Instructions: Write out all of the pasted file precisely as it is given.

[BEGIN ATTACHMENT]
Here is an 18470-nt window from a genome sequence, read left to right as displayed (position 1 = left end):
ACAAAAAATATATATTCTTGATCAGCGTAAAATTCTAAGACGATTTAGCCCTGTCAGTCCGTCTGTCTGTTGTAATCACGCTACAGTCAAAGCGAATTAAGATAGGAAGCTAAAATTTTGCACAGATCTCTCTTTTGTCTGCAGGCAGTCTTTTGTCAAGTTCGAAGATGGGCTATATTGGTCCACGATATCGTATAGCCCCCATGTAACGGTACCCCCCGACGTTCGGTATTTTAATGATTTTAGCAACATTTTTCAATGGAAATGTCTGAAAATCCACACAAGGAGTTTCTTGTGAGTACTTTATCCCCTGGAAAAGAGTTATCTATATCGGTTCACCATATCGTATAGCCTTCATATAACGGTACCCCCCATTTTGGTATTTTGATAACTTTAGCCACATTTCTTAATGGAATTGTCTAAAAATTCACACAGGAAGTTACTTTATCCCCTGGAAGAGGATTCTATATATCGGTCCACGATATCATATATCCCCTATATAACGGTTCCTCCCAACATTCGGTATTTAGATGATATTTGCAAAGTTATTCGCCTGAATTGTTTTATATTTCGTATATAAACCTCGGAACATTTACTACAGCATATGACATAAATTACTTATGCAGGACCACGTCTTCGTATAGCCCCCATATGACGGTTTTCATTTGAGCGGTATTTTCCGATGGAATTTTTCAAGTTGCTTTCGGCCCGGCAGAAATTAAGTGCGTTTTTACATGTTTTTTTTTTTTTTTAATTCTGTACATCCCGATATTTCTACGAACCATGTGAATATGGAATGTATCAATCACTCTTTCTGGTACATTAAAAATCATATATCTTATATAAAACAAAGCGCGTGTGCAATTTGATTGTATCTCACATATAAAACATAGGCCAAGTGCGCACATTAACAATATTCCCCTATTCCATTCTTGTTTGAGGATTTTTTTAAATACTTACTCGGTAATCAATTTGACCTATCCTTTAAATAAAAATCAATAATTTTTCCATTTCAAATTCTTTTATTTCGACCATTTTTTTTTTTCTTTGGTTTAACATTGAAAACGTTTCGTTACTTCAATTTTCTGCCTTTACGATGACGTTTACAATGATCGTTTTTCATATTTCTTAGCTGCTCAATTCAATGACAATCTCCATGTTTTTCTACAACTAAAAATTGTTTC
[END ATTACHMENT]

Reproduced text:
Here is an 18470-nt window from a genome sequence, read left to right as displayed (position 1 = left end):
ACAAAAAATATATATTCTTGATCAGCGTAAAATTCTAAGACGATTTAGCCCTGTCAGTCCGTCTGTCTGTTGTAATCACGCTACAGTCAAAGCGAATTAAGATAGGAAGCTAAAATTTTGCACAGATCTCTCTTTTGTCTGCAGGCAGTCTTTTGTCAAGTTCGAAGATGGGCTATATTGGTCCACGATATCGTATAGCCCCCATGTAACGGTACCCCCCGACGTTCGGTATTTTAATGATTTTAGCAACATTTTTCAATGGAAATGTCTGAAAATCCACACAAGGAGTTTCTTGTGAGTACTTTATCCCCTGGAAAAGAGTTATCTATATCGGTTCACCATATCGTATAGCCTTCATATAACGGTACCCCCCATTTTGGTATTTTGATAACTTTAGCCACATTTCTTAATGGAATTGTCTAAAAATTCACACAGGAAGTTACTTTATCCCCTGGAAGAGGATTCTATATATCGGTCCACGATATCATATATCCCCTATATAACGGTTCCTCCCAACATTCGGTATTTAGATGATATTTGCAAAGTTATTCGCCTGAATTGTTTTATATTTCGTATATAAACCTCGGAACATTTACTACAGCATATGACATAAATTACTTATGCAGGACCACGTCTTCGTATAGCCCCCATATGACGGTTTTCATTTGAGCGGTATTTTCCGATGGAATTTTTCAAGTTGCTTTCGGCCCGGCAGAAATTAAGTGCGTTTTTACATGTTTTTTTTTTTTTTTAATTCTGTACATCCCGATATTTCTACGAACCATGTGAATATGGAATGTATCAATCACTCTTTCTGGTACATTAAAAATCATATATCTTATATAAAACAAAGCGCGTGTGCAATTTGATTGTATCTCACATATAAAACATAGGCCAAGTGCGCACATTAACAATATTCCCCTATTCCATTCTTGTTTGAGGATTTTTTTAAATACTTACTCGGTAATCAATTTGACCTATCCTTTAAATAAAAATCAATAATTTTTCCATTTCAAATTCTTTTATTTCGACCATTTTTTTTTTTCTTTGGTTTAACATTGAAAACGTTTCGTTACTTCAATTTTCTGCCTTTACGATGACGTTTACAATGATCGTTTTTCATATTTCTTAGCTGCTCAATTCAATGACAATCTCCATGTTTTTCTACAACTAAAAATTGTTTC